U.S. Takes a Bite From Cheese Mountain With Stockpile Purchase
The U.S. Department of Agriculture plans to buy $20 million of stockpiled cheese to distribute to food banks and pantries nationwide in an attempt to stem farmer losses after dairy prices plummeted amid a global milk glut earlier this year.
The purchase of about 11 million pounds of cheese, which the USDA reported Tuesday in a statement, comes in addition to $11.2 million in subsidies for dairy producers announced earlier this month. A dairy lobbying group had asked for as much $150 million in cheese purchases.
"We understand that the nation’s dairy producers are experiencing challenges due to market conditions and that food banks continue to see strong demand for assistance," Agriculture Secretary Tom Vilsack said in the statement.
A combination of plentiful supply and flagging global demand has put farmers on the back foot in recent years. Some American dairy cooperatives had so much milk this spring they were forced to dump tens of millions of pounds.
Yet more recently, producers in some parts of the country have seen premiums on the open market as food manufacturers struggle to purchase enough milk. Declining corn and soybean prices also mean lower feed costs for farmers.
Overall, 2016 dairy margins will shake out close to the five-year average and increase in 2017, encouraging modest expansion within the industry, said Bill Brooks, a Dearborn, Missouri-based dairy economist at INTL FCStone. Futures prices for Class III milk -- a category of the commodity used to make cheese -- has rebounded 45 percent since hitting at a six-year low in May in Chicago. That’s reduced the need for federal aid, said Marin Bozic, a dairy economist at the University of Minnesota in St. Paul.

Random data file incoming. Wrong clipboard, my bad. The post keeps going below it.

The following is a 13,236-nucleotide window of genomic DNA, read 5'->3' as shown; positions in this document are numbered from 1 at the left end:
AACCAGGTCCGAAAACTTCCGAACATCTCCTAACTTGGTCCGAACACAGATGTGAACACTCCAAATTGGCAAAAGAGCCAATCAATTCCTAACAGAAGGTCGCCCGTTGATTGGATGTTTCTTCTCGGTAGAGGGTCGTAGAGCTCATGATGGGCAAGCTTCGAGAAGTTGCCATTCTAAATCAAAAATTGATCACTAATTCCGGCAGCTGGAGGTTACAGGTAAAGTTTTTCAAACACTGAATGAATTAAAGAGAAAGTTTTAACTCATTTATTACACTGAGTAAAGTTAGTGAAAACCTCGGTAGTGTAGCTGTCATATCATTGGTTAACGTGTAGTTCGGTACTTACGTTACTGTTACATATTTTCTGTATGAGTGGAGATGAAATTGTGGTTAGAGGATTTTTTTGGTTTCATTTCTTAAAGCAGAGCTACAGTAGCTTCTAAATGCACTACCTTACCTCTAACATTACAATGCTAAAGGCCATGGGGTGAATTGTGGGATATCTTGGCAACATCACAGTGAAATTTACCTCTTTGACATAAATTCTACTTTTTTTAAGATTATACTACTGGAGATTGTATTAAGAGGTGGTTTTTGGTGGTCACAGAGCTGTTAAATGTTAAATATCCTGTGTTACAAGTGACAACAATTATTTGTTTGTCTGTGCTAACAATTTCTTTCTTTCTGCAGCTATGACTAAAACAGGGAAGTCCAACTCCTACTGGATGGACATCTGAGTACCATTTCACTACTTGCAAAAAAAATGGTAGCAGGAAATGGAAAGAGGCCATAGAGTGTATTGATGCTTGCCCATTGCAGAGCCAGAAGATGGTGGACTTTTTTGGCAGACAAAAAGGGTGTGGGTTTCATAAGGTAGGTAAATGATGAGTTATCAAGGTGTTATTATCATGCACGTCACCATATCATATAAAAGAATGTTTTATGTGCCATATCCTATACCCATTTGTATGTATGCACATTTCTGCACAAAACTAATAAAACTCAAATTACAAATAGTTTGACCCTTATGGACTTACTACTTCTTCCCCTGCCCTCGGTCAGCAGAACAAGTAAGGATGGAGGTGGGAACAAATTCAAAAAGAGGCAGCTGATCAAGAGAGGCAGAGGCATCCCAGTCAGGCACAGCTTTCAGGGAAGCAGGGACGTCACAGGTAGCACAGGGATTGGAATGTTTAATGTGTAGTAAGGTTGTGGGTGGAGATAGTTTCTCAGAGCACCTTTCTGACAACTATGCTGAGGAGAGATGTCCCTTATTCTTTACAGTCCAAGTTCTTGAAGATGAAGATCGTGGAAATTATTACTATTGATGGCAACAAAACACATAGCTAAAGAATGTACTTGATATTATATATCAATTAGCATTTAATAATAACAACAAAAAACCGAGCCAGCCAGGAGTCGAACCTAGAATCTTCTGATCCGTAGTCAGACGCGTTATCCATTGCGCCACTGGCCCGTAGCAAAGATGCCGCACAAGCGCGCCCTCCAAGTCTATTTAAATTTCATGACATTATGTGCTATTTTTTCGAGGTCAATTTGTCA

"The USDA wants to demonstrate that it’s there for dairy," said Bozic, who said the market recovery is probably why the USDA’s planned purchase amounts to less than the $150 million asked for. "In an election season, they want to do something, even if the market seems to be rallying."
The latest aid has come too late for Kipp Hinz, a 27-year-old dairyman in Ellsworth, Wisconsin, who watched a trailer haul away his herd of 60 cows last month after shuttering his farm. Hinz said he couldn’t afford to buy feed for the animals.
“It’s heartbreaking,” Hinz said in an interview. “When prices tanked, that was the time I really needed something to happen to work out a plan with the bank, renew my contracts and get more feed.”
The pain is also being felt on other continents. In the past year, the European Union has issued two aid packages totaling 1 billion euros ($1.1 billion), including incentives to cut output. In New Zealand, farmers are culling herds due to depressed prices and annual production there is forecast by the USDA to drop 2 percent in 2016. That’s prompted the New Zealand central bank to stress-test the main lenders in the country, where the dairy industry accounts for 10 percent of bank lending.
One reason for the dairy’s recent difficulties was a slowdown in Chinese demand, but the country may now be back in the market, with milk imports up 87 percent this year through May, according to the USDA. The price of whole milk powder sold by GlobalDairyTrade, an international dairy sales platform owned by New Zealand’s Fonterra Cooperative Group, jumped 19 percent to $2,695 a metric ton in the most recent auction held last week.
“The bear market is over,” said Matt Gould, a Philadelphia-based analyst for the Dairy & Food Market Analyst newsletter, said by phone. “The industry does not appear to be in a crisis.”